Wednesday, December 7, 2011

Improving palliative care in Canada

Improving Palliative Care in Canada
Palliative Care

Two recently released reports emphasize the need for a continued spotlight on palliative care
By Derek Miedema, Researcher, Institute of Marriage and Family Canada

Two recently released reports pay attention to the need for palliative care in Canada. The Institute of Marriage and Family Canada released Achieving Quality Palliative Care in Canada this week. The paper tells the story of palliative care in Canada, through the voices of palliative care heavyweights, Senator Sharon Carstairs (retired) and Dr. Balfour Mount, a Montreal-area oncologist. In a ten-page, easy-to-read format, the report highlights the five Ws of palliative care, stressing that this specialty is in dire need of attention because we have an ageing population. If current levels of palliative care remain the same, we are going to experience decreased access, simply because more people need it.

Similarly, on November 17, 2011, the Parliamentary Committee on Palliative and Compassionate care released a 200-page report. Not to be Forgotten: Care of Vulnerable Canadians examines three aspects of care: Palliative care, suicide prevention, and the prevention of elder abuse. With respect to palliative care, the report thoroughly examines the current situation in our country and makes recommendations for future developments in expertise and delivery. Most importantly, the report states that “palliative care is not only the best model for caring for vulnerable and dying Canadians; it also embodies truths that could be transformative for our whole health care culture.” [1] In other words, current palliative care practice should be adapted to animate disciplines across the entire medical system for the benefit of vulnerable Canadians across the country.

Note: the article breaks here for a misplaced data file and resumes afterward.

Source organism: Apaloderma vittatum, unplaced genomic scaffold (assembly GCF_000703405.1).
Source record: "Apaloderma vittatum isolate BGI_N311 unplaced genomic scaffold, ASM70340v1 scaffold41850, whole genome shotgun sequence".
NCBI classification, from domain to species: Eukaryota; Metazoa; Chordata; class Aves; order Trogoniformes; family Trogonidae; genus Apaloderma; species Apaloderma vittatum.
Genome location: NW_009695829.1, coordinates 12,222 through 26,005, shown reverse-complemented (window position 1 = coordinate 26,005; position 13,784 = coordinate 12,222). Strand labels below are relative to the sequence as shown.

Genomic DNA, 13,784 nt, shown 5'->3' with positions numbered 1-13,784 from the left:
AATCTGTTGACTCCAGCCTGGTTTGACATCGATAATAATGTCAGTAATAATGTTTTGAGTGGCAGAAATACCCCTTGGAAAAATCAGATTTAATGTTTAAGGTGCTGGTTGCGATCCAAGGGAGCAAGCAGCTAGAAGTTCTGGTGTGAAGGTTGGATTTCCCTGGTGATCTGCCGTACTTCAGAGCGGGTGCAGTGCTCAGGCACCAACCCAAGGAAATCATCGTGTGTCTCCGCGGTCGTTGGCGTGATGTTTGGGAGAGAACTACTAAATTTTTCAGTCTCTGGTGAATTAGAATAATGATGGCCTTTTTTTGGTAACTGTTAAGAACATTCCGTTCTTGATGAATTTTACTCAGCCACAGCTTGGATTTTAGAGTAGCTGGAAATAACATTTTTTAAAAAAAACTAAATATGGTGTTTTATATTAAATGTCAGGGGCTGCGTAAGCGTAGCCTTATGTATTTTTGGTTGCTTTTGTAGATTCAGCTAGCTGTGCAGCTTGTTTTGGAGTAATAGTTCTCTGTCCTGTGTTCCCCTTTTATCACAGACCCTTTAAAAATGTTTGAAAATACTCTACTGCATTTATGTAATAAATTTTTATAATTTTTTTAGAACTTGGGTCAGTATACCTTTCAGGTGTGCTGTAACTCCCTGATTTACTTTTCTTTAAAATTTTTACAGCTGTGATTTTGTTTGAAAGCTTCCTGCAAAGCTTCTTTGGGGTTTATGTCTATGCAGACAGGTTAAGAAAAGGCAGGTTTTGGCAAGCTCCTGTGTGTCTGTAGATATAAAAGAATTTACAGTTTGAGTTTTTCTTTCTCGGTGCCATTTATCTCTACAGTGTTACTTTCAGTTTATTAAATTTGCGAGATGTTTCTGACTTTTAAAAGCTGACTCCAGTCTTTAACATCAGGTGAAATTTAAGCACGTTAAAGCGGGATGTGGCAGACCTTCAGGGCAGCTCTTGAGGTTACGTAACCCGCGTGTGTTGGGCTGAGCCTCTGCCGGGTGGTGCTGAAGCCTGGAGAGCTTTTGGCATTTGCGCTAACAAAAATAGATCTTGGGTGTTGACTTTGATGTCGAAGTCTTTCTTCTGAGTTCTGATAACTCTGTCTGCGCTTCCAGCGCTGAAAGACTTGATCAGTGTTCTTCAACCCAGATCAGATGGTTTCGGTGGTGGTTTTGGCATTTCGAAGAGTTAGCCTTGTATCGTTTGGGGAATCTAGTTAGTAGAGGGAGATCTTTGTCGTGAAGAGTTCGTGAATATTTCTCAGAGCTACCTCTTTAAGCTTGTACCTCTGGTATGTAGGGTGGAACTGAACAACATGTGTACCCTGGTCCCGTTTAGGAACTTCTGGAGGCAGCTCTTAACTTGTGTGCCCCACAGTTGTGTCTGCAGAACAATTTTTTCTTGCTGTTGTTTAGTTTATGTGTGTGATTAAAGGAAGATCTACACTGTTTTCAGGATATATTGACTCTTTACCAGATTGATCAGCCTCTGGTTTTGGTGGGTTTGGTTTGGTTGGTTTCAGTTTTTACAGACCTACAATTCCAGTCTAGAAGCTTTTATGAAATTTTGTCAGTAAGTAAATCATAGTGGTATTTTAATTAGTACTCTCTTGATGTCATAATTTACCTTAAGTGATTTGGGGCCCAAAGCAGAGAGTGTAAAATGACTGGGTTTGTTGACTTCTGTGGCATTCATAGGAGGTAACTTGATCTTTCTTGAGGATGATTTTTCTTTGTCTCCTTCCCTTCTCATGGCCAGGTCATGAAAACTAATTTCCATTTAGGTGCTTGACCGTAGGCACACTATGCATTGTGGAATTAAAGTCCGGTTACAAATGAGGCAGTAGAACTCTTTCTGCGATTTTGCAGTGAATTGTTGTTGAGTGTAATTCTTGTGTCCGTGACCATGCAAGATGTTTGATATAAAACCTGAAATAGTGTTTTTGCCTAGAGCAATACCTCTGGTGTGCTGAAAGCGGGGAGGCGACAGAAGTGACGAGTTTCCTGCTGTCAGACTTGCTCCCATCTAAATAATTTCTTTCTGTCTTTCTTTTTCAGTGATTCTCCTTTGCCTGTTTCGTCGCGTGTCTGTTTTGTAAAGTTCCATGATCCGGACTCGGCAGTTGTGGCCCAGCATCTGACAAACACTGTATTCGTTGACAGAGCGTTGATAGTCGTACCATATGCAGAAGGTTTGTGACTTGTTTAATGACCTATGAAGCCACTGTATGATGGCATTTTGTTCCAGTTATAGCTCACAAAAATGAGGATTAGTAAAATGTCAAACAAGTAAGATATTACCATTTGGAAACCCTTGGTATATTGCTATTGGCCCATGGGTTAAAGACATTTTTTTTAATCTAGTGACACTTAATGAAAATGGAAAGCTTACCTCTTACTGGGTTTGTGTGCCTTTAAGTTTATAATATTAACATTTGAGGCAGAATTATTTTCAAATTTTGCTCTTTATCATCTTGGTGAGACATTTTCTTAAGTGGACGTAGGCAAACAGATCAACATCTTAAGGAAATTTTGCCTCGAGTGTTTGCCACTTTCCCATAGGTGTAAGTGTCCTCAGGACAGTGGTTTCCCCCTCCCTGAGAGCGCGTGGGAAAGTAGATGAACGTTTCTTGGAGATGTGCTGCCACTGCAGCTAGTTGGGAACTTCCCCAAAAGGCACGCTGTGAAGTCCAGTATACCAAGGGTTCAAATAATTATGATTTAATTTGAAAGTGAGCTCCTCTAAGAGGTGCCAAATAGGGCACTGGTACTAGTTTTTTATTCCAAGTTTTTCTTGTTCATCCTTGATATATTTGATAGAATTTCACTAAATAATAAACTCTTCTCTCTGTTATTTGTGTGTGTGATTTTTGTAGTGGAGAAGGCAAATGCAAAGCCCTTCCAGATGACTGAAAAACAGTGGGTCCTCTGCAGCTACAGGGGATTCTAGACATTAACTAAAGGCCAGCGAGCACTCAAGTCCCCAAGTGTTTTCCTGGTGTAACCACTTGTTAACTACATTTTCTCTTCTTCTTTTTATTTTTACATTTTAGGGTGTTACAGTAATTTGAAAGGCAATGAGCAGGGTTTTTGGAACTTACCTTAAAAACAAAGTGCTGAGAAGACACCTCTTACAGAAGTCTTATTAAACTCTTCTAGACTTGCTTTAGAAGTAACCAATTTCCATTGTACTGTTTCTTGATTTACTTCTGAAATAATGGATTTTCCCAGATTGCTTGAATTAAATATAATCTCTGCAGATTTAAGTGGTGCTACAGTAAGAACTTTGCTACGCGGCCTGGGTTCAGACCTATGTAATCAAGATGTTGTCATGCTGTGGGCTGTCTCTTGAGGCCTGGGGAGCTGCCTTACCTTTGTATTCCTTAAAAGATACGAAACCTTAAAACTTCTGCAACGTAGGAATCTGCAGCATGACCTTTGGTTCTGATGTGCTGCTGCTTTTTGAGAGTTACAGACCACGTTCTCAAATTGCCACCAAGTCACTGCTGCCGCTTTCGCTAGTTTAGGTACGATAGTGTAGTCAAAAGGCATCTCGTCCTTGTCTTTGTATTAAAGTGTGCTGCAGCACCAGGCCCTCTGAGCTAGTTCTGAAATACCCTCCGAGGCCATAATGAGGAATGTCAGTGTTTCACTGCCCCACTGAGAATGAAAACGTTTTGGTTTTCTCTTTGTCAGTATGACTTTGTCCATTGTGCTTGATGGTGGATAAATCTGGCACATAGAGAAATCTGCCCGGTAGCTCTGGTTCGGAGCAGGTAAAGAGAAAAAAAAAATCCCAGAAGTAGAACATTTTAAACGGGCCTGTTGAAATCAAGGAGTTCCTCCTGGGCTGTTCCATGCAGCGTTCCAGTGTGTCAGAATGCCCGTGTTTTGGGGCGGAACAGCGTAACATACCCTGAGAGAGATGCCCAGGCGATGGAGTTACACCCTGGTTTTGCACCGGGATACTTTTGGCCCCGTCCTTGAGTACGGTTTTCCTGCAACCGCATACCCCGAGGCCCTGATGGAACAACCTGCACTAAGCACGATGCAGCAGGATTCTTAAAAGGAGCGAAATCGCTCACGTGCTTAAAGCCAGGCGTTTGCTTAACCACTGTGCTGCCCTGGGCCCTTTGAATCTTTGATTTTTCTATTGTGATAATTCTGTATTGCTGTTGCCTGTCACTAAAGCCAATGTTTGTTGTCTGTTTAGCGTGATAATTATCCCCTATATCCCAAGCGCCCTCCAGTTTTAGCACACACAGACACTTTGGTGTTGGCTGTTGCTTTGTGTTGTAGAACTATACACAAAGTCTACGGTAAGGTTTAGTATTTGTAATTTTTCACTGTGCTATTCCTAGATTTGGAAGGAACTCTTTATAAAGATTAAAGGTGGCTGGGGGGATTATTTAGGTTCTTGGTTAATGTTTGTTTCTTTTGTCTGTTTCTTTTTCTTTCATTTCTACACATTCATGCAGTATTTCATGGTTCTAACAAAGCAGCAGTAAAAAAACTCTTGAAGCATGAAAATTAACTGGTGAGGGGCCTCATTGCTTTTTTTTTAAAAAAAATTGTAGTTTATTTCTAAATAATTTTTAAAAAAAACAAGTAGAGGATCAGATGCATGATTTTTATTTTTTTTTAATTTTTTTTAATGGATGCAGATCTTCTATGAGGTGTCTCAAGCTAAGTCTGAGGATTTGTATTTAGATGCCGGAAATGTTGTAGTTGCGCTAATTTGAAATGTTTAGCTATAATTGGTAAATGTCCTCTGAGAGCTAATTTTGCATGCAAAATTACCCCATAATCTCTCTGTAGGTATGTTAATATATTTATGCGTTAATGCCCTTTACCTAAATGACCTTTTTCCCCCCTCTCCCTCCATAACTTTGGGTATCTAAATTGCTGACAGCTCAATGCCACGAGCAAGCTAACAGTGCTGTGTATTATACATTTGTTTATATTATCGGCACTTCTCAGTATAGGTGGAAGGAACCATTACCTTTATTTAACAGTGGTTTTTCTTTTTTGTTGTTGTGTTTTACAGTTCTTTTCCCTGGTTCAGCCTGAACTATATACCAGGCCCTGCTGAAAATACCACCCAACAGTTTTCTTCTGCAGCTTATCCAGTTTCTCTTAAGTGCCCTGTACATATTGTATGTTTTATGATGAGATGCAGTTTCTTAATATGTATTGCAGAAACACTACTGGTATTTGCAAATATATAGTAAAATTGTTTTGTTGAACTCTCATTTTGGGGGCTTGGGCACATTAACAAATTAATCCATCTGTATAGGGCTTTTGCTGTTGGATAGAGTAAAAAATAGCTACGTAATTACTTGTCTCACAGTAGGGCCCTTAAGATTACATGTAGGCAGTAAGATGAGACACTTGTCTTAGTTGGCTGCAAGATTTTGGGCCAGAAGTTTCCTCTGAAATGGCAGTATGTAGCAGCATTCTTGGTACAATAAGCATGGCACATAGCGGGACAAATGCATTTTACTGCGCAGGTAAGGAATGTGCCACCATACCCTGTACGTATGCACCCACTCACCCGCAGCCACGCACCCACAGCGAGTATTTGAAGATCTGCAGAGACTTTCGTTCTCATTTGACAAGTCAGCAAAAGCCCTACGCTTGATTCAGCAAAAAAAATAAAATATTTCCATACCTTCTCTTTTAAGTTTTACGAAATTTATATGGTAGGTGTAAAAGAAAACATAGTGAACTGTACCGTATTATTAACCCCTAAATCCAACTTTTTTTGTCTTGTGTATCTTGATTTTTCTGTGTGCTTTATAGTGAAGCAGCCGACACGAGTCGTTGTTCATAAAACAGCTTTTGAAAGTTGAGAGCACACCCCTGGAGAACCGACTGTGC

This was an all-party committee and they traveled the country conducting hearings and listening to the stories of Canadians with regards to palliative care, suicide prevention and elder abuse. While the committee report is not binding, it offers a thorough understanding of these issues.

How can palliative care transform our health care system?

The report lays out several ways that improved palliative care can change the medical system for the better. In place of medical disciplines currently separated from one another as though in silos, integrated care through all stages of a disease trajectory could benefit all patients with a long-term illness in the following ways: